Twenty-five wind turbines line the dry, rugged ridges on the Indian reservation east of San Diego, Calif. As the first large-scale wind farm on tribal lands in the United States, the 50-megawatt array has become a model for other tribes looking to develop their renewable energy resources.
Two separate pieces of federal legislation introduced this year have advocates cautiously optimistic that there is growing will in Washington to aid tribes in developing renewable energy resources to their full potential.
The 95 million acres of tribal lands across the U.S. contain about 10 percent of the nation’s renewable energy supply, according to the . More than a hundred tribes have been awarded grants through the U.S. Department of Energy’s , a major source of funding for tribes looking to establish renewable energy projects. Many others are lining up to get their own projects off the ground.
is to unveil plans this week for what it claims will be the world's biggest plant—a radical step in a coal-dependent country where one in six people still lacks electricity.
The project, expected to cost up to 200 billion rand ($28.9 billion), would aim by the end of its first decade to achieve an annual output of five gigawatts (GW) of electricity—currently one-tenth of South Africa's needs.
Giant mirrors and solar panels would be spread across the Northern Cape province, which the government says is among the sunniest 3 percent of regions in the world with minimal cloud or rain.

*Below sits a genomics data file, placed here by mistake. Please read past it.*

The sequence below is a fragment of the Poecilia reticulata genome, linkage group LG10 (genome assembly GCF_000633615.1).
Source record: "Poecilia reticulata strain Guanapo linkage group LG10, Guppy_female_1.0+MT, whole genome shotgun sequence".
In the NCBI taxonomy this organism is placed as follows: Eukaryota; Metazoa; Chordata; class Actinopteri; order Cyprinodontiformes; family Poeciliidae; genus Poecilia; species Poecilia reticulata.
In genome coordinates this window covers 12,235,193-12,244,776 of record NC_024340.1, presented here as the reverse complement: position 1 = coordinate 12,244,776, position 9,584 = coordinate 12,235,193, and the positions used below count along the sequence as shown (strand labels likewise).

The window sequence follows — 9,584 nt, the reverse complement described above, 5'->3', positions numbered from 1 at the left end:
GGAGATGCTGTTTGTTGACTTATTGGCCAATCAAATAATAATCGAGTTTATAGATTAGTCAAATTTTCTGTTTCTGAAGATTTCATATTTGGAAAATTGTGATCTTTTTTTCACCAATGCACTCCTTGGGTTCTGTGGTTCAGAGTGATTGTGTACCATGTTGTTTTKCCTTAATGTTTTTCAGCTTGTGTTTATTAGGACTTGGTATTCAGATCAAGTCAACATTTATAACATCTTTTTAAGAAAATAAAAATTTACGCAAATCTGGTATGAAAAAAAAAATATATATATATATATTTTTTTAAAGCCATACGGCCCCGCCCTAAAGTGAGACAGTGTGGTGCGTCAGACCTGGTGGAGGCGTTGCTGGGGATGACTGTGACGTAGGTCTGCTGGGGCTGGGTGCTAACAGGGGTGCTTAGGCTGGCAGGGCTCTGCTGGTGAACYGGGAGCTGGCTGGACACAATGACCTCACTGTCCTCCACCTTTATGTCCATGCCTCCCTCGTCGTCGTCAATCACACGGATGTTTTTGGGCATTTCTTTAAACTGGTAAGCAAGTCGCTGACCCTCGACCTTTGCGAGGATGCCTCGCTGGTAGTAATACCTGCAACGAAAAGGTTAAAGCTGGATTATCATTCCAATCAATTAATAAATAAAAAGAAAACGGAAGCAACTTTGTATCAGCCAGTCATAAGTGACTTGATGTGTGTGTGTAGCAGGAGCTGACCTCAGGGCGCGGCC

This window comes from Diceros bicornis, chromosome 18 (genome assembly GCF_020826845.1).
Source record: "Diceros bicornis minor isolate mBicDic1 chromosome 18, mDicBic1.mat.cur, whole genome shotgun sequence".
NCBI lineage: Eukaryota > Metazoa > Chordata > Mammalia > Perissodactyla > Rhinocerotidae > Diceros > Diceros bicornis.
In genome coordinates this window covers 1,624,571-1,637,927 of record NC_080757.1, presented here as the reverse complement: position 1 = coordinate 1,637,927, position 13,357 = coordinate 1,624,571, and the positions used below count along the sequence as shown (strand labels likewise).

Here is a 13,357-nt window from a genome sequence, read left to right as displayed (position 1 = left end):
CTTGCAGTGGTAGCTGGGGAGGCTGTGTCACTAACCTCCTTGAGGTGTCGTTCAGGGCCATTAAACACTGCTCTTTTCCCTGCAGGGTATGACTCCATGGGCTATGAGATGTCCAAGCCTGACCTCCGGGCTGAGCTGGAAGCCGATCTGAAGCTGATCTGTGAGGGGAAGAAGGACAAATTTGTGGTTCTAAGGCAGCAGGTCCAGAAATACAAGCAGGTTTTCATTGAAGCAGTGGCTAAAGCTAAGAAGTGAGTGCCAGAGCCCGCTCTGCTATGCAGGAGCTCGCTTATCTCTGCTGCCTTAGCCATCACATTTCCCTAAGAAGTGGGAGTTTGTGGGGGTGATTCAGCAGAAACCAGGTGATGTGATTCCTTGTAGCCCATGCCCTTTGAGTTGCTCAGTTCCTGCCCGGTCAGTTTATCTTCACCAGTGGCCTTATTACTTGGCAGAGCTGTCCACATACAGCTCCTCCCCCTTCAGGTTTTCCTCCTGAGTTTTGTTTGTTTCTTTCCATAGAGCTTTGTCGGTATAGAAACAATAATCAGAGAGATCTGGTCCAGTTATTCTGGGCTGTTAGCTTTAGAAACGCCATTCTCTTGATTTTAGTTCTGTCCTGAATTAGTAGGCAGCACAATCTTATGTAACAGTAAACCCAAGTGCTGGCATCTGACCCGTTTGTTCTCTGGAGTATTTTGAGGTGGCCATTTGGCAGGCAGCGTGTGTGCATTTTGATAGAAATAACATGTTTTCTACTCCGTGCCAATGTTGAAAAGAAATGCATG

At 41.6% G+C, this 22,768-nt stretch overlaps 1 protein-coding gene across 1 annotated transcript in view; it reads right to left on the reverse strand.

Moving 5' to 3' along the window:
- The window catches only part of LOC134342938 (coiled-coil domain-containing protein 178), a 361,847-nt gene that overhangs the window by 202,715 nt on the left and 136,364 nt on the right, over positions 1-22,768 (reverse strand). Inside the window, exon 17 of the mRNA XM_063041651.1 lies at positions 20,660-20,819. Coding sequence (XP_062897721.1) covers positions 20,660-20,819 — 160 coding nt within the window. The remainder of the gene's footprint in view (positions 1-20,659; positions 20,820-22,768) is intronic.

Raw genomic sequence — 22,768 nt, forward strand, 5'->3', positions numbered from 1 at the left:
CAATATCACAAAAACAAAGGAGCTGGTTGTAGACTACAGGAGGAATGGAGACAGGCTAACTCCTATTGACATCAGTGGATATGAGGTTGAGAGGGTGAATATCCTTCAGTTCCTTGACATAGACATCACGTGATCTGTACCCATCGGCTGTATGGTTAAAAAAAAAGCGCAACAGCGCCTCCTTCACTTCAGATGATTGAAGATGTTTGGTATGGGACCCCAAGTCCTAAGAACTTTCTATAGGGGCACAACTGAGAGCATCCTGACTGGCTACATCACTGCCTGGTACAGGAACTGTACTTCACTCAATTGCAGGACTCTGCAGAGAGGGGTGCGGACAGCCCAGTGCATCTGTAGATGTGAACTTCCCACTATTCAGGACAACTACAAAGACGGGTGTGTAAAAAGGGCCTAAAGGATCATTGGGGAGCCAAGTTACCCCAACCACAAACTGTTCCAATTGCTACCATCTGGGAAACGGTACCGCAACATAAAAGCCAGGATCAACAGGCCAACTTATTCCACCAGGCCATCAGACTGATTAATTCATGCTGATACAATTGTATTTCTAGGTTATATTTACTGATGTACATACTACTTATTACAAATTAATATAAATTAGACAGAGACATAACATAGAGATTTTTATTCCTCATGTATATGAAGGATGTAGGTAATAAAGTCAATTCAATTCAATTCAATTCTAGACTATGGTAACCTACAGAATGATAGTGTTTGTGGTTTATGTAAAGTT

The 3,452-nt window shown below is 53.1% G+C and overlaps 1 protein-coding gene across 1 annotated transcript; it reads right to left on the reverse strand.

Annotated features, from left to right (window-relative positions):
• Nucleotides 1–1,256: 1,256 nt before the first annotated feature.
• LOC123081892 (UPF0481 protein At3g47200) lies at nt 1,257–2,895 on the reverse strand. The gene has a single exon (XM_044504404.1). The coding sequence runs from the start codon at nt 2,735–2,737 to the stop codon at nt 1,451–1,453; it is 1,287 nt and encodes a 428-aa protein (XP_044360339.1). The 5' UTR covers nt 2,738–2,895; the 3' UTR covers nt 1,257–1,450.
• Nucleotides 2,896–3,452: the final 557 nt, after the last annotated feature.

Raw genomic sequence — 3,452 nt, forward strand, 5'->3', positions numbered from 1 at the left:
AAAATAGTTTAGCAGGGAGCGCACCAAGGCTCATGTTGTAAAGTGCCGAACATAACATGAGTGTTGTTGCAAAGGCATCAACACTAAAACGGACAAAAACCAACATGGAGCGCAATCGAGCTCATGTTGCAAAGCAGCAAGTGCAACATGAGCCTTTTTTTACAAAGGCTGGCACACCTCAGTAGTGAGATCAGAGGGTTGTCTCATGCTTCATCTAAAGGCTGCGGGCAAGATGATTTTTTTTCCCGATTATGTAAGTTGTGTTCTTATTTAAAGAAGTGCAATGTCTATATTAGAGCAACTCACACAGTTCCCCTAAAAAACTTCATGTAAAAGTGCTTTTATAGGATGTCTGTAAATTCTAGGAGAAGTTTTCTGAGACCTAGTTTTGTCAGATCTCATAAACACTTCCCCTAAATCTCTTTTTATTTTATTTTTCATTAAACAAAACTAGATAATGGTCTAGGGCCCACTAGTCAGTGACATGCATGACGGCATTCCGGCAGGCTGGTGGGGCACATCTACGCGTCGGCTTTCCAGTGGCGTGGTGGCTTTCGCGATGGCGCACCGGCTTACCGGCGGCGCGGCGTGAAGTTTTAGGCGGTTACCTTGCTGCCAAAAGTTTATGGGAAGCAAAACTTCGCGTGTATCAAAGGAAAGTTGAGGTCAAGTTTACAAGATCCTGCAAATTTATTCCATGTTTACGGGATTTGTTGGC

MANCHESTER, N.H.—Professor Lawrence Hamilton is not at all flabbergasted that most Americans are flunking Global Warming 101.
The University of New Hampshire sociologist witnesses the disconnect daily as he attempts to make that learning curve less steep.
Americans could boost their climate IQ, Hamilton suggests, if politicians would hire and value science advisers, scientists would speak out and more readily and share their data, and people would become more discriminating about their online intake.
“What’s new is the Internet-fed belief that you know more than you know,” Hamilton told SolveClimate News. “People aren’t getting climate change information directly from scientists. Instead, it’s being filtered via the Internet. And these days, four or more years of vigorous and peer-reviewed research can get spun by a blogger in one day.”
MANCHESTER, N.H.—What if you spent months organizing a forum to allow voters to quiz their congressional candidates directly about climate legislation, energy policy and green jobs—and none of the six invited candidates bothered to show up?
If you’re chairman of the New Hampshire Carbon Action Alliance, you don’t punt. Instead, you forge ahead with Plan B.
“We were confident that at the very least we could get one or two candidates to show up,” a disappointed but resilient Farrell Seiler told SolveClimate News in a post-forum interview. “I was after them and after them up until the last minute. Our goal was to let them know that these topics matter. My concern is that candidates aren’t paying attention to these vital environmental issues.”
Even just one candidate for Congress or the U.S. Senate appearing would have led to an overflow crowd at the Wednesday gathering, Seiler emphasized.
The latest skirmish in an ongoing struggle between Hawaii’s largest utility and the state’s solar industry was settled earlier this month when state energy regulators rejected a proposed moratorium on new solar intallations and instead greenlighted a program intended to accelerate small solar development.
The state’s Public Utilities Commission that would allow renewable energy projects of up to 500 kilowatts to get paid for the power they feed back into the electrical grid.
The decision came despite requests from Hawaiian Electric Company (HECO) to postpone the program over concerns that added distributed generation resources could destabilize the islands’ power grids.